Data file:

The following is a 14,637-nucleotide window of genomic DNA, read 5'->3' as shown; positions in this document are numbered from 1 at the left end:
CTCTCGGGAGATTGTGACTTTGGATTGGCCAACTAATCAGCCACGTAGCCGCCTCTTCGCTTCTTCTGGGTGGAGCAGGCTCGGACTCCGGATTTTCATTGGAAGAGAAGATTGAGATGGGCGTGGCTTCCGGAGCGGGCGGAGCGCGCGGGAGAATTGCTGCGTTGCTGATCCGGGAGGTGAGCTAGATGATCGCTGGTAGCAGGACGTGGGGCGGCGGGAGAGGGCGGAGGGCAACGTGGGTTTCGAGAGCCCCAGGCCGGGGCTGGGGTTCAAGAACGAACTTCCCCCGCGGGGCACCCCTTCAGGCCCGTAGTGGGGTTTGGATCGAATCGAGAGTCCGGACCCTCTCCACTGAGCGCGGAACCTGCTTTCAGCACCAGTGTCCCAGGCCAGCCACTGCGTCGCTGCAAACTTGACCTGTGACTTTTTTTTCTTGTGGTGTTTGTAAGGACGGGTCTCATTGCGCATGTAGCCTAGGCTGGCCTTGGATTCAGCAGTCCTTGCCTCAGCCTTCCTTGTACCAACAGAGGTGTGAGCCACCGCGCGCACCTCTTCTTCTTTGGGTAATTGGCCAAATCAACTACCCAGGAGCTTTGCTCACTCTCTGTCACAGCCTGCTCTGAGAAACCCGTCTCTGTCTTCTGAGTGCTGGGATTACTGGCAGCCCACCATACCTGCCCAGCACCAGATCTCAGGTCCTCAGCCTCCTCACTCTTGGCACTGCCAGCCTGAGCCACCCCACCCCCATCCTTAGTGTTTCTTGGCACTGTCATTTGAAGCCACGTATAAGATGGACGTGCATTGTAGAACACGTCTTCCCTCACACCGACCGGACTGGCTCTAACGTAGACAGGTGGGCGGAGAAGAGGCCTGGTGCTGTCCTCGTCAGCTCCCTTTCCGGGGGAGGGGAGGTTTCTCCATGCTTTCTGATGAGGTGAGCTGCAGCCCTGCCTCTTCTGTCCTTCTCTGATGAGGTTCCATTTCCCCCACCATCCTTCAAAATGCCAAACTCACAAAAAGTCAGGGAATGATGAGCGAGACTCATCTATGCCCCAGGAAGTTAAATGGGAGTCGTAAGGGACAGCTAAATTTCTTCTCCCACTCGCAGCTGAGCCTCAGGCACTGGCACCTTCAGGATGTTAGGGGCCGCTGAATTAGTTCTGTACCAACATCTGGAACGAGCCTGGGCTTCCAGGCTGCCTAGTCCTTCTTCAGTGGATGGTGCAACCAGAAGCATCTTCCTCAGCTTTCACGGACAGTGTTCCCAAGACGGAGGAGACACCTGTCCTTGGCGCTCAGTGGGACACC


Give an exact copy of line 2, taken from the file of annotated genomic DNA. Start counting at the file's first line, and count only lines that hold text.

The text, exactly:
CTCTCGGGAGATTGTGACTTTGGATTGGCCAACTAATCAGCCACGTAGCCGCCTCTTCGCTTCTTCTGGGTGGAGCAGGCTCGGACTCCGGATTTTCATTGGAAGAGAAGATTGAGATGGGCGTGGCTTCCGGAGCGGGCGGAGCGCGCGGGAGAATTGCTGCGTTGCTGATCCGGGAGGTGAGCTAGATGATCGCTGGTAGCAGGACGTGGGGCGGCGGGAGAGGGCGGAGGGCAACGTGGGTTTCGAGAGCCCCAGGCCGGGGCTGGGGTTCAAGAACGAACTTCCCCCGCGGGGCACCCCTTCAGGCCCGTAGTGGGGTTTGGATCGAATCGAGAGTCCGGACCCTCTCCACTGAGCGCGGAACCTGCTTTCAGCACCAGTGTCCCAGGCCAGCCACTGCGTCGCTGCAAACTTGACCTGTGACTTTTTTTTCTTGTGGTGTTTGTAAGGACGGGTCTCATTGCGCATGTAGCCTAGGCTGGCCTTGGATTCAGCAGTCCTTGCCTCAGCCTTCCTTGTACCAACAGAGGTGTGAGCCACCGCGCGCACCTCTTCTTCTTTGGGTAATTGGCCAAATCAACTACCCAGGAGCTTTGCTCACTCTCTGTCACAGCCTGCTCTGAGAAACCCGTCTCTGTCTTCTGAGTGCTGGGATTACTGGCAGCCCACCATACCTGCCCAGCACCAGATCTCAGGTCCTCAGCCTCCTCACTCTTGGCACTGCCAGCCTGAGCCACCCCACCCCCATCCTTAGTGTTTCTTGGCACTGTCATTTGAAGCCACGTATAAGATGGACGTGCATTGTAGAACACGTCTTCCCTCACACCGACCGGACTGGCTCTAACGTAGACAGGTGGGCGGAGAAGAGGCCTGGTGCTGTCCTCGTCAGCTCCCTTTCCGGGGGAGGGGAGGTTTCTCCATGCTTTCTGATGAGGTGAGCTGCAGCCCTGCCTCTTCTGTCCTTCTCTGATGAGGTTCCATTTCCCCCACCATCCTTCAAAATGCCAAACTCACAAAAAGTCAGGGAATGATGAGCGAGACTCATCTATGCCCCAGGAAGTTAAATGGGAGTCGTAAGGGACAGCTAAATTTCTTCTCCCACTCGCAGCTGAGCCTCAGGCACTGGCACCTTCAGGATGTTAGGGGCCGCTGAATTAGTTCTGTACCAACATCTGGAACGAGCCTGGGCTTCCAGGCTGCCTAGTCCTTCTTCAGTGGATGGTGCAACCAGAAGCATCTTCCTCAGCTTTCACGGACAGTGTTCCCAAGACGGAGGAGACACCTGTCCTTGGCGCTCAGTGGGACACC